Marcos Bretón

Opinion: Giants hold no grudge, anger toward Sandoval as team begins life after Panda

San Francisco Giants third baseman Pablo Sandoval (48) celebrates with teammates after winning the World Series in Game 7 of the World Series at Kauffman Stadium in Kansas City, MO. on Wednesday, Oct. 29, 2014.
San Francisco Giants third baseman Pablo Sandoval (48) celebrates with teammates after winning the World Series in Game 7 of the World Series at Kauffman Stadium in Kansas City, MO. on Wednesday, Oct. 29, 2014.

Now that Pablo Sandoval, the beloved “Kung Fu Panda,” has exercised his right to leave the Giants and join the Boston Red Sox as a free agent, the whys and the hows are irrelevant.

There can be no ill feelings between a wildly successful franchise and a player as beloved as any – a sweet, funny, goofy and exasperating guy, and an amazing talent who was a force for good on the Giants even when he was bad.

“We should honor Pablo,” said Giants CEO Larry Baer on Monday. “He was a great player for us.”

Adios, Panda.

It was fun from the first eye-ball-high pitch he slashed for a double to the opposite field to his semi-balletic belly flops at third base to his pulling-a-freight-train dashes toward the plate that sometimes ended tragicomically but never bitterly.

Sandoval’s signature moments – World Series MVP in 2012 and continued heroics in the 2014 World Series, culminating with his exultant catch of the final out – won’t soon be forgotten. But what will endure more than anything is Sandoval’s smile and his zest for the game that he was happy to share from his first season in 2008 after swinging to the big leagues from his native Venezuela.

Who else but Sandoval could inspire adults to don ridiculous panda hats in all types of weather, all over the country? There is simply no place for anger in this story.

It’s true that the Giants are left with a practical dilemma of filling the 28-year-old Sandoval’s spot at third base with no certain candidates. That’s no little thing, and the Giants are likely steamed that Sandoval’s representatives were so haphazard to barely notify them of Sandoval’s departure after the entire baseball world already knew.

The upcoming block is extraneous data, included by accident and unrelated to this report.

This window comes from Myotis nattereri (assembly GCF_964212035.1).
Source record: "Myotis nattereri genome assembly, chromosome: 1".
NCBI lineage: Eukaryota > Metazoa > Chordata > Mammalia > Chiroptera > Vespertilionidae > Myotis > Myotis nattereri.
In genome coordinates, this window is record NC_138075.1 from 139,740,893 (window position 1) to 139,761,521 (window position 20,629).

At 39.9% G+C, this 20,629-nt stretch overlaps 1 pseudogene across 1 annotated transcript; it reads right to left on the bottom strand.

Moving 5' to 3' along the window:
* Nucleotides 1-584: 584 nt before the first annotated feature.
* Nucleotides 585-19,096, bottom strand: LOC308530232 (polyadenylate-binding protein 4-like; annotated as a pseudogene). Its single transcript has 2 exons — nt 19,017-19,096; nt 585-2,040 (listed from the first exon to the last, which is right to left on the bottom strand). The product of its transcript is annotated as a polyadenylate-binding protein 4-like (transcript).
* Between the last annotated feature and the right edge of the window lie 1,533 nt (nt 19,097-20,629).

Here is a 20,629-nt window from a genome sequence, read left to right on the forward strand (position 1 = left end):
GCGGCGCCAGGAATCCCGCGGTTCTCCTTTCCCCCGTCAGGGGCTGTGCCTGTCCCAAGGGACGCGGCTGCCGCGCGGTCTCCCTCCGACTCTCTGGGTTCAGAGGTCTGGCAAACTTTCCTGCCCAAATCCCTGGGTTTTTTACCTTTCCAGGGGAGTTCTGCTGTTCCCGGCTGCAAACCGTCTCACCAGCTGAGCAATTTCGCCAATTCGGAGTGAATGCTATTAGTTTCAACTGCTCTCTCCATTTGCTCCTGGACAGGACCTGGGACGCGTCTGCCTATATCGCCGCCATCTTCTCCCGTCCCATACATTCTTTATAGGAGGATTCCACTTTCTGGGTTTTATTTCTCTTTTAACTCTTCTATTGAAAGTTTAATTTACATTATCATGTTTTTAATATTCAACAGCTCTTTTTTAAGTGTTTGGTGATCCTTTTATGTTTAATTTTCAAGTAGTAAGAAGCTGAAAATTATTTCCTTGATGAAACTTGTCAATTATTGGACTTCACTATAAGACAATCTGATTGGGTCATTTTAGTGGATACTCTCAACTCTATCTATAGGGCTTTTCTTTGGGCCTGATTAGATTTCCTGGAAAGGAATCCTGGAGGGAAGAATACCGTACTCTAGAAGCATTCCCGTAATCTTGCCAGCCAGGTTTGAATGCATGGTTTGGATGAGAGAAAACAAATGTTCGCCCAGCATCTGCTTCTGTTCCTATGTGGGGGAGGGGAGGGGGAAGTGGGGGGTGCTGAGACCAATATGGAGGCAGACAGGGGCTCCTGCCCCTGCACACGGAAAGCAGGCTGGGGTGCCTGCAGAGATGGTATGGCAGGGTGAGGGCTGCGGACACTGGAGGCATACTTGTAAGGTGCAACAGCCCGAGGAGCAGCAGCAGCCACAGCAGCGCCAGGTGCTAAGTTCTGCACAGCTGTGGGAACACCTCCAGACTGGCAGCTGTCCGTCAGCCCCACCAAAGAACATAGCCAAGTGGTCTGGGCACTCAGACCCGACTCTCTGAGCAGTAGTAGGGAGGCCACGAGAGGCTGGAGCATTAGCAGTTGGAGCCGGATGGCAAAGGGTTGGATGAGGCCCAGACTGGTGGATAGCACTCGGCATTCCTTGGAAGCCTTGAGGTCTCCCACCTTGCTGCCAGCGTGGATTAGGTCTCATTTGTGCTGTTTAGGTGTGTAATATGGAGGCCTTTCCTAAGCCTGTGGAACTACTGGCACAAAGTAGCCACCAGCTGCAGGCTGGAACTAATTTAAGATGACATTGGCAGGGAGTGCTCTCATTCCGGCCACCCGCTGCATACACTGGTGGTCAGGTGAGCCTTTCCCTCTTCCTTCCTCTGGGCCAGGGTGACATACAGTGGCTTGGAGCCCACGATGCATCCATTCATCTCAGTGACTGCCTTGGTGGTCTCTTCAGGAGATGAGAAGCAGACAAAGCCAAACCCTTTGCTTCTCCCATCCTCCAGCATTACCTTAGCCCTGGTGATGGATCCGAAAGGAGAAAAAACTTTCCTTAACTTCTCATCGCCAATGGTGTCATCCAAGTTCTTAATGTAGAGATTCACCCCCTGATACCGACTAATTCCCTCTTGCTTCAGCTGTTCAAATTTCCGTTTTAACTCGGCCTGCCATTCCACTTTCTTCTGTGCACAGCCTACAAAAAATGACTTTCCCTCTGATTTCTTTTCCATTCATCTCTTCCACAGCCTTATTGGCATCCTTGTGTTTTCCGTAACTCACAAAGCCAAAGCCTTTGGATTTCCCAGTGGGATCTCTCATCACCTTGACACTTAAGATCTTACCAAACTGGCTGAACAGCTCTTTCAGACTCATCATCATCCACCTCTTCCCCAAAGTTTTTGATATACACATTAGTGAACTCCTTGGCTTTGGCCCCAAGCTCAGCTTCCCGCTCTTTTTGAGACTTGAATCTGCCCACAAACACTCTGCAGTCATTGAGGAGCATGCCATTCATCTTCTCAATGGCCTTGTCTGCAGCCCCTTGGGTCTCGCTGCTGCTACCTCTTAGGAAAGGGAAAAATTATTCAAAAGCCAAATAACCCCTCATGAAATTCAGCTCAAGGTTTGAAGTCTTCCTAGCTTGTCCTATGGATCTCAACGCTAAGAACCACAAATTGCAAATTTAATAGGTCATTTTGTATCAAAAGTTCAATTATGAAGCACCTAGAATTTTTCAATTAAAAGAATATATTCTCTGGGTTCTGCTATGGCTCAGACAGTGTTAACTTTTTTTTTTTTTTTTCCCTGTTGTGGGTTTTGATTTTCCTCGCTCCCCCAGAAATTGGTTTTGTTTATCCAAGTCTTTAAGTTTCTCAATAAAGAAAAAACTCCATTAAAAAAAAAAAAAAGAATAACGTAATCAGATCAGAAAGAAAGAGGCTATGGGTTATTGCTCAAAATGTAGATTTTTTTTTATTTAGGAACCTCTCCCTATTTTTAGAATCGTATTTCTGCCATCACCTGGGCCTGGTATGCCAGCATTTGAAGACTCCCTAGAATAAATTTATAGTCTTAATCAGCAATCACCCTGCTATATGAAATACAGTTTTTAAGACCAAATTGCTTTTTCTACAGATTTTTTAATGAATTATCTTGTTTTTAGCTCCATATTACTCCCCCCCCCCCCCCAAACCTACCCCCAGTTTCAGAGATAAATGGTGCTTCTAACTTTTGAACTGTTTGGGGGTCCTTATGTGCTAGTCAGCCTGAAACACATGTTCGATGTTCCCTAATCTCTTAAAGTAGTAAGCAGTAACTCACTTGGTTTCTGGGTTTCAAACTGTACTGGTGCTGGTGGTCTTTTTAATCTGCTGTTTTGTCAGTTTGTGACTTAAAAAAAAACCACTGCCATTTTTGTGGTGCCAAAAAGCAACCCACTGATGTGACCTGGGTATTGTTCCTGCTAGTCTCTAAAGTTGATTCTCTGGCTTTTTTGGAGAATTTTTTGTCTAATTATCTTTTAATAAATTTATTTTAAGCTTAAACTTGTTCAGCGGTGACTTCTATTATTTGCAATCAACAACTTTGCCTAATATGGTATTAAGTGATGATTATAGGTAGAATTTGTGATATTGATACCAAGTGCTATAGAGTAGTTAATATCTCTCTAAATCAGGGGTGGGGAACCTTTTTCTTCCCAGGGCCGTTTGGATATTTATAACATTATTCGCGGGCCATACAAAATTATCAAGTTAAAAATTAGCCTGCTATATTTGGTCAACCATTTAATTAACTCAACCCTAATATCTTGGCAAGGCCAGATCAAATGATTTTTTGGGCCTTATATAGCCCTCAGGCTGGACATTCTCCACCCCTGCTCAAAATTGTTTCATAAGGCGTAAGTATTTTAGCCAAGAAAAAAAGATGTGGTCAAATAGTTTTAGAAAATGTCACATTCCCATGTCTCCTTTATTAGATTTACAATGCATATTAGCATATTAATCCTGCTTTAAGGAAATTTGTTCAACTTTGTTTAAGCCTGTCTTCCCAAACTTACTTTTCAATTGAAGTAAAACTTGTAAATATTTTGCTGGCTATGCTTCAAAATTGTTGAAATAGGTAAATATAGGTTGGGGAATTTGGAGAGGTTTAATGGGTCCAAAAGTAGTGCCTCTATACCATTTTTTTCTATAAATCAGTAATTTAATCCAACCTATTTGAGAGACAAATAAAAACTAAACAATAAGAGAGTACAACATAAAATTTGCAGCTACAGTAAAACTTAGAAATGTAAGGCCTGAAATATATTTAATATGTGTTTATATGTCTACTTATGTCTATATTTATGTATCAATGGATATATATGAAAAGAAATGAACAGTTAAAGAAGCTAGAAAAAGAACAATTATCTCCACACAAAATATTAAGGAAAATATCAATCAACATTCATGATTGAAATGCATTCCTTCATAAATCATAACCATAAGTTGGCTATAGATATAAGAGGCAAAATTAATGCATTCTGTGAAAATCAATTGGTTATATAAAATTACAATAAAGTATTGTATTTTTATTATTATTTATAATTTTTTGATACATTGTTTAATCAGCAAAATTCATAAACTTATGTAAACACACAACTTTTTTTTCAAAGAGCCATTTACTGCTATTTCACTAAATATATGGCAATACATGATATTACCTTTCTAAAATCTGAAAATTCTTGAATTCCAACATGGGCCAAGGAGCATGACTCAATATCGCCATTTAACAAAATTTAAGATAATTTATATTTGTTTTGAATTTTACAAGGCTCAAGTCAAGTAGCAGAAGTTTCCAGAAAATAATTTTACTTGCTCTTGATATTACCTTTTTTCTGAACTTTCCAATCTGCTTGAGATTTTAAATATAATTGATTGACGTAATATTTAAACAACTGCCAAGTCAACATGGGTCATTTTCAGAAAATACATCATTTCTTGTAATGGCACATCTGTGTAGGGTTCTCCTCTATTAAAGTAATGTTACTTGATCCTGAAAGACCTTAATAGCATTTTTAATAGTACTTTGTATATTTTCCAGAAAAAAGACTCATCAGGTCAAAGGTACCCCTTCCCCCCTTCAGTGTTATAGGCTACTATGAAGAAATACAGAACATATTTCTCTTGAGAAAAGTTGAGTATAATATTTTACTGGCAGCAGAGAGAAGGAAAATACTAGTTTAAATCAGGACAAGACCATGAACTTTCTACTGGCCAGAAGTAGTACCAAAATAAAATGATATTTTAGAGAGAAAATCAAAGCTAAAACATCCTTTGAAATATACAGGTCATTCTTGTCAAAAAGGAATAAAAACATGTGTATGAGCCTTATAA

But what matters now is this: What are the Giants going to do?

First, don’t trust any declarative statement made today about what Sandoval’s move will mean for the Red Sox and the Giants tomorrow.

Baseball makes fools of those who make rash predictions, such as all the experts predicting at the trade deadline last summer that the A’s and Detroit Tigers were assured of a duel in the American League Championship Series after both stocked up on marquee pitchers.

How did that work out?

How have the St. Louis Cardinals done since Albert Pujols – the most impactful Cardinals position player since Stan Musial – chased the money to Anaheim?

The Cardinals kept right on rolling, reaching a World Series and two consecutive National League Championship Series. Pujols hasn’t fared as well.

This list goes on and on of name free agents who made big headlines on slow news days in the dead of late fall and winter when they signed their big deals. But how have those stories panned out?

The headline for excess spending in baseball could read like this: great personal wealth for the players, few World Series rings for the teams that sign them.

Baseball Prospectus compiles a list of the most lucrative deals in baseball, and only three players in the top 12 have won rings after cashing in – Alex Rodriguez, Derek Jeter and Mark Teixeira. All won a single title with the New York Yankees in 2009, and it’s been downhill since. After that, roughly 40 players have signed $100 million contracts like Sandoval. How many have won rings? CC Sabathia with the aforementioned Yankees and Buster Posey, Barry Zito and Matt Cain with the Giants. There was also Dustin Pedroia with the Red Sox and not much else but Manny Ramirez, Matt Kemp, Troy Tulowitzki, Masahiro Tanaka, Adrian Gonzalez, Jacoby Ellsbury, Miguel Cabrera and a whole bunch of other guys largely paid for what they were and not what they are.

The Giants were willing to go five years and at least $95 million for Sandoval, but their caution to go any higher is understandable given how many of baseball richest players have fallen short after cashing in. In the end, Sandoval chose a new challenge in a new city – as is his right.

So what now?

Baer said the Giants will look at a variety of options. Chase Headley is the best known third baseman on the free-agent market, but Baer cautioned against a “third baseman for third baseman” replacement.

“We’re set to make a lot of moves,” Baer said. One option could be a middle-of-the-order hitter to offset Sandoval’s production, even if said player isn’t a third baseman.

“We’re also going to look at starting pitching,” Baer said. The Giants won’t discuss names, but one of the top ts free-agent pitchers is Jon Lester, who finished last season in Oakland.

Baer said the Giants intend to spend the roughly $95 million they would have committed to Sandoval. They will look closely at their other free agents – pitchers Jake Peavy, Sergio Romo and Ryan Vogelsong and left fielder Michael Morse.

Despite losing the first free agent they truly wanted to keep in a long while, the Giants are not conceding anything, Baer said.

“I believe in my bones that we will be a better team (in 2015),” he said.

Call The Bee’s Marcos Breton, (916) 321-1096.